That said, the 1st mechanical shutter still produces vibration on DSLRs, even if not as much as the 2nd curtain cycling on MILCs before an exposure. For this reason DSLRs also benefit from the inclusion of an E-1st curtain, even outside of LV.

What prevents MLUP from being used without a tripod?

Direct link | Posted on Aug 17, 2015 at 18:37 UTC
On Under the hood: A closer look at the Sony a7R II article (592 comments in total)

Regarding the E-1st curtain and MILCS vs DSLRs. For an MILC, the E-1st curtain is actually a necessary solution for a problem unique to MILCs - the fact that the camera is in full-time Live View means it has to cycle the 2nd mechanical curtain shutter before the start of an exposure. DSLRs operating outside of Live View don't have this extra shutter movement - and since the movement occurs well before the start of the exposure it has much longer for its vibration to linger during the exposure, vs the 1st/2nd curtain movements during the exposure itself. With DSLRs you have the option to eliminate mirror vibration through MLUP while still avoiding the extra shutter movement by not using Live View, without the need of an E-1st curtain.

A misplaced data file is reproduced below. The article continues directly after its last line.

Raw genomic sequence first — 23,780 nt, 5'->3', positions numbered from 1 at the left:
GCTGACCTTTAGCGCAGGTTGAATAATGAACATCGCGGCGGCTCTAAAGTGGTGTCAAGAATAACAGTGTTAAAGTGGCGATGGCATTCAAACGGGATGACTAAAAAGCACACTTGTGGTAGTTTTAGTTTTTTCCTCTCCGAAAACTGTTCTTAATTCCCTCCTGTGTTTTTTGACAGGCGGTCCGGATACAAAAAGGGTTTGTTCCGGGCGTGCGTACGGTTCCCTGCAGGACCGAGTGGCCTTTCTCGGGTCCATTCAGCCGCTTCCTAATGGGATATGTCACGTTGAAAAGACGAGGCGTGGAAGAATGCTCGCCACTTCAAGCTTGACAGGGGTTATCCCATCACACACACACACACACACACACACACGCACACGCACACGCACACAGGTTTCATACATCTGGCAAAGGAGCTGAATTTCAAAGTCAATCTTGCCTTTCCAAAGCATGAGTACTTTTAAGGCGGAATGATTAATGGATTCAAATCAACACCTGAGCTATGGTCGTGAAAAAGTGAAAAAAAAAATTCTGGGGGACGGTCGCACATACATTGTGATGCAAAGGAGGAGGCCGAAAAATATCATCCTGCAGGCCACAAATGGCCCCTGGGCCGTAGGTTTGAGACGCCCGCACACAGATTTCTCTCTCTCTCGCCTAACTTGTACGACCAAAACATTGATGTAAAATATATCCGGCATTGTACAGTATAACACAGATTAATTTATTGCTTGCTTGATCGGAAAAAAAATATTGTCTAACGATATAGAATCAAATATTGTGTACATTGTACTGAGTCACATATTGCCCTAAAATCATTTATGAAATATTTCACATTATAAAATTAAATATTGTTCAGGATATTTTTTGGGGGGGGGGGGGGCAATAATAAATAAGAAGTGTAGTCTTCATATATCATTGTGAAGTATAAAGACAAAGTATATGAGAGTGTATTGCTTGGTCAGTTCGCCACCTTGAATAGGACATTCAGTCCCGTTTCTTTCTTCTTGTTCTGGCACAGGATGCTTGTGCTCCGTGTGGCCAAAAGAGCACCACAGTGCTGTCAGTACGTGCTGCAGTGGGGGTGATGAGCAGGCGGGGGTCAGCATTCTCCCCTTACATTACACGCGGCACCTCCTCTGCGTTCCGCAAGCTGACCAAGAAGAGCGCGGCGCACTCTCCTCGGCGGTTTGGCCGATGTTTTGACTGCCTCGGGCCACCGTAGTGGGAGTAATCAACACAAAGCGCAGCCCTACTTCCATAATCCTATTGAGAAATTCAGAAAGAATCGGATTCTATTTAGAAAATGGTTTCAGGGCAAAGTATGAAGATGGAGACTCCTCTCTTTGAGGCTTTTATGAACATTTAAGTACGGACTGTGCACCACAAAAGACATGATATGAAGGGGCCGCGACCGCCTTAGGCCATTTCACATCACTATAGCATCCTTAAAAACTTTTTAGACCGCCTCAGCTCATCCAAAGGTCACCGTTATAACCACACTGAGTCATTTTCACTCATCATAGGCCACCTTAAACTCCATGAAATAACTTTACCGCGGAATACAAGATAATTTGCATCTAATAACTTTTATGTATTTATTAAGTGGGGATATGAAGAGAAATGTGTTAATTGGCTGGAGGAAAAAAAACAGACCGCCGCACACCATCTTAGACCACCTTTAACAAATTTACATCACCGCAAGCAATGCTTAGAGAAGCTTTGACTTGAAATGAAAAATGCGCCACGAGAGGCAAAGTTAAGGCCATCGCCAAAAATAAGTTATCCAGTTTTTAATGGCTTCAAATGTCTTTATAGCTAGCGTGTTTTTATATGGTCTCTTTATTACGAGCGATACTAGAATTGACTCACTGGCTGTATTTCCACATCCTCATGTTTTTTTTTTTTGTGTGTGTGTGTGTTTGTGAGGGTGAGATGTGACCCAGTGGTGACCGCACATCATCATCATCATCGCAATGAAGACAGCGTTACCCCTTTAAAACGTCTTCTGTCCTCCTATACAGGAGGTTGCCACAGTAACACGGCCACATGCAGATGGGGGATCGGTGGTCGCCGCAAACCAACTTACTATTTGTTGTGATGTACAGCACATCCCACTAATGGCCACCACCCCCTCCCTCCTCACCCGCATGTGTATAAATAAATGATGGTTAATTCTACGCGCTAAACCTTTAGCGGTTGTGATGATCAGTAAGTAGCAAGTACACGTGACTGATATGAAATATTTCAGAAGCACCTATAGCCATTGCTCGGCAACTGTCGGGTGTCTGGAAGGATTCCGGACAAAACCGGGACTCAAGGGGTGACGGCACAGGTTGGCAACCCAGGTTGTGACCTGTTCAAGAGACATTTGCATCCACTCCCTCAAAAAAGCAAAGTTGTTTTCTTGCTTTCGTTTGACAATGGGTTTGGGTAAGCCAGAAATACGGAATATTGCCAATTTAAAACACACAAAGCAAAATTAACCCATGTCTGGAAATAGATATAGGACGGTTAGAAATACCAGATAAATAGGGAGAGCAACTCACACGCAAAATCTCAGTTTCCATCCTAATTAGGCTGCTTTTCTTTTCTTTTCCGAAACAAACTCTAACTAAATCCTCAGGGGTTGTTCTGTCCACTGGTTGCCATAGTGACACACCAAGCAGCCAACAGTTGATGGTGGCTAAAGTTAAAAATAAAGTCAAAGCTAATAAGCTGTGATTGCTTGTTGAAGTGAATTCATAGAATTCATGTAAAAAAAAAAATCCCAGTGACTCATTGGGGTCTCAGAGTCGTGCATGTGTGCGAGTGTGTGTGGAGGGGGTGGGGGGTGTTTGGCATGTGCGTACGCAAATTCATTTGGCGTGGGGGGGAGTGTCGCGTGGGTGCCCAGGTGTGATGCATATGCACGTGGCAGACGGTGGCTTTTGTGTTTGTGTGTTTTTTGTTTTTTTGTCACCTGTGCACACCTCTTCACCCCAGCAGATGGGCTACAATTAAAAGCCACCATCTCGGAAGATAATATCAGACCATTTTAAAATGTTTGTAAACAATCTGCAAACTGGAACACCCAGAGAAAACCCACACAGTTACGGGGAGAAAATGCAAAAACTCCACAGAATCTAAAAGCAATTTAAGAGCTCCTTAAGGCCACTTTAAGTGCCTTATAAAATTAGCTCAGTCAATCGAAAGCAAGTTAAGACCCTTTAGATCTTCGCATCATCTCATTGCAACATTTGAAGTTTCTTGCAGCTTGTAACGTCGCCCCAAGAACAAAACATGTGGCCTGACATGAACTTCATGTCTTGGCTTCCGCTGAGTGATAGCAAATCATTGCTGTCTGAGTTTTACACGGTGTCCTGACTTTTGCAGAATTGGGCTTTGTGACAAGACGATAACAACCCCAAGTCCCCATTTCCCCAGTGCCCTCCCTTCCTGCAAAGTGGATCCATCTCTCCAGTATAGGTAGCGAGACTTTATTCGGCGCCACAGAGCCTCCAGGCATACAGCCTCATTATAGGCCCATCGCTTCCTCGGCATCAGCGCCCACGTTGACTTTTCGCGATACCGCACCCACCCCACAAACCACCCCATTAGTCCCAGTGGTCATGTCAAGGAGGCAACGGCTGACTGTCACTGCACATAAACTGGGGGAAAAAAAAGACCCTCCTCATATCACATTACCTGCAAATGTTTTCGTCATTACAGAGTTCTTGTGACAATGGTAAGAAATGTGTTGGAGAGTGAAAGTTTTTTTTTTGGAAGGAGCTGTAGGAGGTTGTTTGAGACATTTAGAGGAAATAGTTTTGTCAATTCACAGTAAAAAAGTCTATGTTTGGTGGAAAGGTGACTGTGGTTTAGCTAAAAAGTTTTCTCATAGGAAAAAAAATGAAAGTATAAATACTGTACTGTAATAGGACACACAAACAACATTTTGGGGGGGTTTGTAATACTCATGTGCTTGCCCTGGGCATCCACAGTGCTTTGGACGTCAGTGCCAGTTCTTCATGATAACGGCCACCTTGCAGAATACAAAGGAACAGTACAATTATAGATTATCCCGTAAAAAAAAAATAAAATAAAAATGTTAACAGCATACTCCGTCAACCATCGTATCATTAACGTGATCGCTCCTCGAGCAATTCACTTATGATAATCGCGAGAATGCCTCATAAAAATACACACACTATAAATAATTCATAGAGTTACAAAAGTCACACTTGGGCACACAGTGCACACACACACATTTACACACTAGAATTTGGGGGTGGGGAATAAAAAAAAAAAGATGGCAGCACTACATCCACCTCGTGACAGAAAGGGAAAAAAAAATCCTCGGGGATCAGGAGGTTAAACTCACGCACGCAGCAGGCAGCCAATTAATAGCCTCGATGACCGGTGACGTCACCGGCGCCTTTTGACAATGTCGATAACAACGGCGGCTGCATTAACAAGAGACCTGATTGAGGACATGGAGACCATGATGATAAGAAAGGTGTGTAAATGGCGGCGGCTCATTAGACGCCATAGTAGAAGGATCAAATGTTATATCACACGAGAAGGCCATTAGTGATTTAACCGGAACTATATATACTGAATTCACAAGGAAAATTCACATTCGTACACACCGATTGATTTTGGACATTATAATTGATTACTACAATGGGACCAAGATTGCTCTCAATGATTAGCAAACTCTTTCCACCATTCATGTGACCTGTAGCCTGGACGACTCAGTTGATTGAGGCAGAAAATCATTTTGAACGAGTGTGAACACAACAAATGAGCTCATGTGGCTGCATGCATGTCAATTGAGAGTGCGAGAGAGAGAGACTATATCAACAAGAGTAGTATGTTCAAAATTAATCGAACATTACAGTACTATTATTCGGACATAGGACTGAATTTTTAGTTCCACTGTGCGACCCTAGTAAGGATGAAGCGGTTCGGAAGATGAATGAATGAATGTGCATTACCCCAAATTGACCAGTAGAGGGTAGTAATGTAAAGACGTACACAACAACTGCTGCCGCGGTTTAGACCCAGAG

That said, the 1st mechanical shutter still produces vibration on DSLRs, even if not as much as the 2nd curtain cycling on MILCs before an exposure. For this reason DSLRs also benefit from the inclusion of an E-1st curtain, even outside of LV.

Direct link | Posted on Aug 17, 2015 at 17:33 UTC as 108th comment | 9 replies